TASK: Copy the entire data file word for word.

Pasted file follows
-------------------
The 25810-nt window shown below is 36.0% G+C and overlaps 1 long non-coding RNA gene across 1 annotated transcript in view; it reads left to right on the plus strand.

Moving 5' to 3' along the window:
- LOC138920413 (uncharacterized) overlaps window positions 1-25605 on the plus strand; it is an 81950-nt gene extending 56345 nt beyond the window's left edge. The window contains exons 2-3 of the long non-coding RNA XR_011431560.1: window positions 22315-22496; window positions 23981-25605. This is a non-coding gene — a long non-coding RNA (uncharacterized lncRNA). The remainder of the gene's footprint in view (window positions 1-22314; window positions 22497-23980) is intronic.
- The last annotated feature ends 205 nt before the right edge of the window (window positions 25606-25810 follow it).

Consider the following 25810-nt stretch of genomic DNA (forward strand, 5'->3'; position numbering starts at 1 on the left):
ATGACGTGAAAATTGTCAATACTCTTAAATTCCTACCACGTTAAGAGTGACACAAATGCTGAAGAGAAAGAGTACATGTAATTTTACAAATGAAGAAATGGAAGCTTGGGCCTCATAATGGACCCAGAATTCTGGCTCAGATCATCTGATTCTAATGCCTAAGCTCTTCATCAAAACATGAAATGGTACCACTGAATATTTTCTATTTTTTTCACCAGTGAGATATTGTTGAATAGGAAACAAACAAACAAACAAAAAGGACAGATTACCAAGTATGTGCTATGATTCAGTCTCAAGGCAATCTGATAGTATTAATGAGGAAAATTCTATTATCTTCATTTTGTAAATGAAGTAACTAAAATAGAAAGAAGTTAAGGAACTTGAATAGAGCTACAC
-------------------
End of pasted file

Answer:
The 25810-nt window shown below is 36.0% G+C and overlaps 1 long non-coding RNA gene across 1 annotated transcript in view; it reads left to right on the plus strand.

Moving 5' to 3' along the window:
- LOC138920413 (uncharacterized) overlaps window positions 1-25605 on the plus strand; it is an 81950-nt gene extending 56345 nt beyond the window's left edge. The window contains exons 2-3 of the long non-coding RNA XR_011431560.1: window positions 22315-22496; window positions 23981-25605. This is a non-coding gene — a long non-coding RNA (uncharacterized lncRNA). The remainder of the gene's footprint in view (window positions 1-22314; window positions 22497-23980) is intronic.
- The last annotated feature ends 205 nt before the right edge of the window (window positions 25606-25810 follow it).

Consider the following 25810-nt stretch of genomic DNA (forward strand, 5'->3'; position numbering starts at 1 on the left):
ATGACGTGAAAATTGTCAATACTCTTAAATTCCTACCACGTTAAGAGTGACACAAATGCTGAAGAGAAAGAGTACATGTAATTTTACAAATGAAGAAATGGAAGCTTGGGCCTCATAATGGACCCAGAATTCTGGCTCAGATCATCTGATTCTAATGCCTAAGCTCTTCATCAAAACATGAAATGGTACCACTGAATATTTTCTATTTTTTTCACCAGTGAGATATTGTTGAATAGGAAACAAACAAACAAACAAAAAGGACAGATTACCAAGTATGTGCTATGATTCAGTCTCAAGGCAATCTGATAGTATTAATGAGGAAAATTCTATTATCTTCATTTTGTAAATGAAGTAACTAAAATAGAAAGAAGTTAAGGAACTTGAATAGAGCTACAC